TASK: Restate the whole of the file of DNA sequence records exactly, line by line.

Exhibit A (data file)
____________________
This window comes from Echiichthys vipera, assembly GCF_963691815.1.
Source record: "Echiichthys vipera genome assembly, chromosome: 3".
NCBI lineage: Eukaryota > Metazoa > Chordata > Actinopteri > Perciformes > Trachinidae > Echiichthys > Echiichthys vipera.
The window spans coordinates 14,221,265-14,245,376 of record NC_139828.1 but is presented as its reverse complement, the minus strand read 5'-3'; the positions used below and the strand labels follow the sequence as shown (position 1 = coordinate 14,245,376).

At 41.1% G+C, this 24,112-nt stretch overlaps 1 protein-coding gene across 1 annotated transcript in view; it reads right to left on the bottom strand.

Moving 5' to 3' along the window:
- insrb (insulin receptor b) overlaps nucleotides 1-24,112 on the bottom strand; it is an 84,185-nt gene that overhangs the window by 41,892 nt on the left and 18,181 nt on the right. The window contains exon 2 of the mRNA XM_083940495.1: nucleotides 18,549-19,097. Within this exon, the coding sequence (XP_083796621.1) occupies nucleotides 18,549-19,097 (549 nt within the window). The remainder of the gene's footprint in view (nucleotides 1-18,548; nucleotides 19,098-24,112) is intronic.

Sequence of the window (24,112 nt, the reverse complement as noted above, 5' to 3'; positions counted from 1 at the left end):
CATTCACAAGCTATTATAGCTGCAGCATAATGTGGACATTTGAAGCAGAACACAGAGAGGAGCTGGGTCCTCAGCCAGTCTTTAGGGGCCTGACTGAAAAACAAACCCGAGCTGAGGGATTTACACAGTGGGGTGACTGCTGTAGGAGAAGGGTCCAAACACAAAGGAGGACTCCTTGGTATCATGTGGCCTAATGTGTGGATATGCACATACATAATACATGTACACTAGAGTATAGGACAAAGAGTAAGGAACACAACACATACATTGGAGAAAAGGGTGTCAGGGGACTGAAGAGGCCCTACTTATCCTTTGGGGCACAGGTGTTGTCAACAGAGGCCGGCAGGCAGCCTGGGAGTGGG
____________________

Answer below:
This window comes from Echiichthys vipera, assembly GCF_963691815.1.
Source record: "Echiichthys vipera genome assembly, chromosome: 3".
NCBI lineage: Eukaryota > Metazoa > Chordata > Actinopteri > Perciformes > Trachinidae > Echiichthys > Echiichthys vipera.
The window spans coordinates 14,221,265-14,245,376 of record NC_139828.1 but is presented as its reverse complement, the minus strand read 5'-3'; the positions used below and the strand labels follow the sequence as shown (position 1 = coordinate 14,245,376).

At 41.1% G+C, this 24,112-nt stretch overlaps 1 protein-coding gene across 1 annotated transcript in view; it reads right to left on the bottom strand.

Moving 5' to 3' along the window:
- insrb (insulin receptor b) overlaps nucleotides 1-24,112 on the bottom strand; it is an 84,185-nt gene that overhangs the window by 41,892 nt on the left and 18,181 nt on the right. The window contains exon 2 of the mRNA XM_083940495.1: nucleotides 18,549-19,097. Within this exon, the coding sequence (XP_083796621.1) occupies nucleotides 18,549-19,097 (549 nt within the window). The remainder of the gene's footprint in view (nucleotides 1-18,548; nucleotides 19,098-24,112) is intronic.

Sequence of the window (24,112 nt, the reverse complement as noted above, 5' to 3'; positions counted from 1 at the left end):
CATTCACAAGCTATTATAGCTGCAGCATAATGTGGACATTTGAAGCAGAACACAGAGAGGAGCTGGGTCCTCAGCCAGTCTTTAGGGGCCTGACTGAAAAACAAACCCGAGCTGAGGGATTTACACAGTGGGGTGACTGCTGTAGGAGAAGGGTCCAAACACAAAGGAGGACTCCTTGGTATCATGTGGCCTAATGTGTGGATATGCACATACATAATACATGTACACTAGAGTATAGGACAAAGAGTAAGGAACACAACACATACATTGGAGAAAAGGGTGTCAGGGGACTGAAGAGGCCCTACTTATCCTTTGGGGCACAGGTGTTGTCAACAGAGGCCGGCAGGCAGCCTGGGAGTGGG